Steve Grimes is vice president and creative director at Publicis Dallas. His work there has helped sell countless German automobiles, energy bars and Moons Over My Hammy. He is also credited with killing thousands of cockroaches and termites. Before Publicis, Steve sold sports drinks, chicken, beer and lottery tickets at Chicago agencies Bayer Bess Vanderwarker, The Leap Partnership and DraftFCB. In recognition for selling stuff, Steve has received shiny trophies and certificates from the One Show, Communication Arts, D&AD and Art Directors Club.
Be Able to Do It All
Where do your best ideas come from? I find that my best ideas usually come from human truths.
What’s the strangest request you’ve received from a client? Rather than asking for more branding or wanting me to make the phone number bigger, one awesome client asked if we could lop off the copy at the end of a spot, run it in west Texas in the middle of the night and enter it in Cannes.
What skills do young creatives need to succeed in advertising today? It seems today you are either labeled as a digital creative or traditional creative. Not too long ago, people weren’t pigeonholed as a television writer or print art director, they were just creatives. And that’s the way I look at it. Of course you need to be digitally savvy, but it’s just another medium we work in. To succeed in this business, you should be able to do it all. Another thing that will help young creatives succeed is presentation skills. It’s not enough to just create great work; you have to learn how to present and sell your ideas.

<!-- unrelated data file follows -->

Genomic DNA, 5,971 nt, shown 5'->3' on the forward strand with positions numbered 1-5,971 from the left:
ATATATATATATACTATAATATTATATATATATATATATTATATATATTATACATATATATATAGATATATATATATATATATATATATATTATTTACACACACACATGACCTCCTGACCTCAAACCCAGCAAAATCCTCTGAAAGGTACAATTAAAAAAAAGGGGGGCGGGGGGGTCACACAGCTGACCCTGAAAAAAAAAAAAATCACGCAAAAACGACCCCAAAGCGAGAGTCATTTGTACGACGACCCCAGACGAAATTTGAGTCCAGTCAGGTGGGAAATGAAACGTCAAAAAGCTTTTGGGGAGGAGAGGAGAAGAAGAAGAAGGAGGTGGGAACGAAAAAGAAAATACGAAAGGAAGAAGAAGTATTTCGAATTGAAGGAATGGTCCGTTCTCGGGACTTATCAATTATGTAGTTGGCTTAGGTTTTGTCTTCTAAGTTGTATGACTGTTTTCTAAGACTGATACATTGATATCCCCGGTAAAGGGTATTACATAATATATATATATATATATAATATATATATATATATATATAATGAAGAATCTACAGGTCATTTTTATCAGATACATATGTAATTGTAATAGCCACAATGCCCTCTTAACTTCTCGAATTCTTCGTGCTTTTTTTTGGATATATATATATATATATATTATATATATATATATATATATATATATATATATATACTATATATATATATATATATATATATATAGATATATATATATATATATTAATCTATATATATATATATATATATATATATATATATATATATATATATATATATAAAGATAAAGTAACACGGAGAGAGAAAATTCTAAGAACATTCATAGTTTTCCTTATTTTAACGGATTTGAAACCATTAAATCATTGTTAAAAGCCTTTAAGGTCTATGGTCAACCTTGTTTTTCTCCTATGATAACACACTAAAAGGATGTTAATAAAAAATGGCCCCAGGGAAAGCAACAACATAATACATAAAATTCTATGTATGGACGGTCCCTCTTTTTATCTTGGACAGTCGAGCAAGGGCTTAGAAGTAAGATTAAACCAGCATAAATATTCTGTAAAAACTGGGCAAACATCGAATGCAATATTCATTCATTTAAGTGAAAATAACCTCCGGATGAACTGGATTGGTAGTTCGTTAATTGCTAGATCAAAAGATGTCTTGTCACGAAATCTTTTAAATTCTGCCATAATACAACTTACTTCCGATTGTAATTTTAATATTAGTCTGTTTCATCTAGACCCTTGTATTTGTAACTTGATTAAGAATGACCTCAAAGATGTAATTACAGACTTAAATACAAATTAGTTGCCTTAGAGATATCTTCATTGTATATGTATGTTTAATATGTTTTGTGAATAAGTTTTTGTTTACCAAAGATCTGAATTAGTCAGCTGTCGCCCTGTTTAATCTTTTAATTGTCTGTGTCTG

What do you consider to be the greatest headline (or ad) of all time? Off the top of my head, two of my favorites are: “There is a sign around your neck. Does it say you’re dull and unimaginative?” written by Todd Tilford for McQueeney Ties, and a Harley Davidson line, “When was the last time you met a stranger and knew he was a brother?” written by Joe Nagy.
What was your riskiest professional decision? Casting outspoken atheists in a commercial for a conservative Christian client.
Where do you seek inspiration? Reminding myself that I’m responsible for keeping human beings fed, clothed and sheltered usually does the trick.
What is one challenge currently facing advertising agencies that they need to address in order to remain relevant? Consumers are still out there; they’re just not in the obvious places anymore. Our challenge is to go talk to them where they are. Actually I should say, have a dialogue with them. It’s not a one-sided conversation anymore.
What would you be doing if you weren’t in advertising? I’d probably go into asbestos removal.
Is the rise of technology helping or hurting the brands you work for? Technology only hurts the brands that refuse to embrace it.
What trends in advertising are you most interested in and why? Given our shrinking attention spans, I've got my eye on microcontent like Vine and Instagram Video—content that consumers choose to watch. I’m curious to see how brands use their six to 15 seconds. Will they create entertaining films or just upload the same spots they run on TV? I think I know what the great brands will do.
What’s the best advice you’ve been given in your career? You are a brand and you need to market yourself as such.
Do you have any advice for people just entering the profession? Don’t take a job at a mediocre shop. If you do bad work, your book will suffer and you’ll be out of the business in five years. I’ve seen it happen many times. Try and start out at a respected, creatively driven agency. People who get in the circle of great agencies tend to stay in that circle their entire career.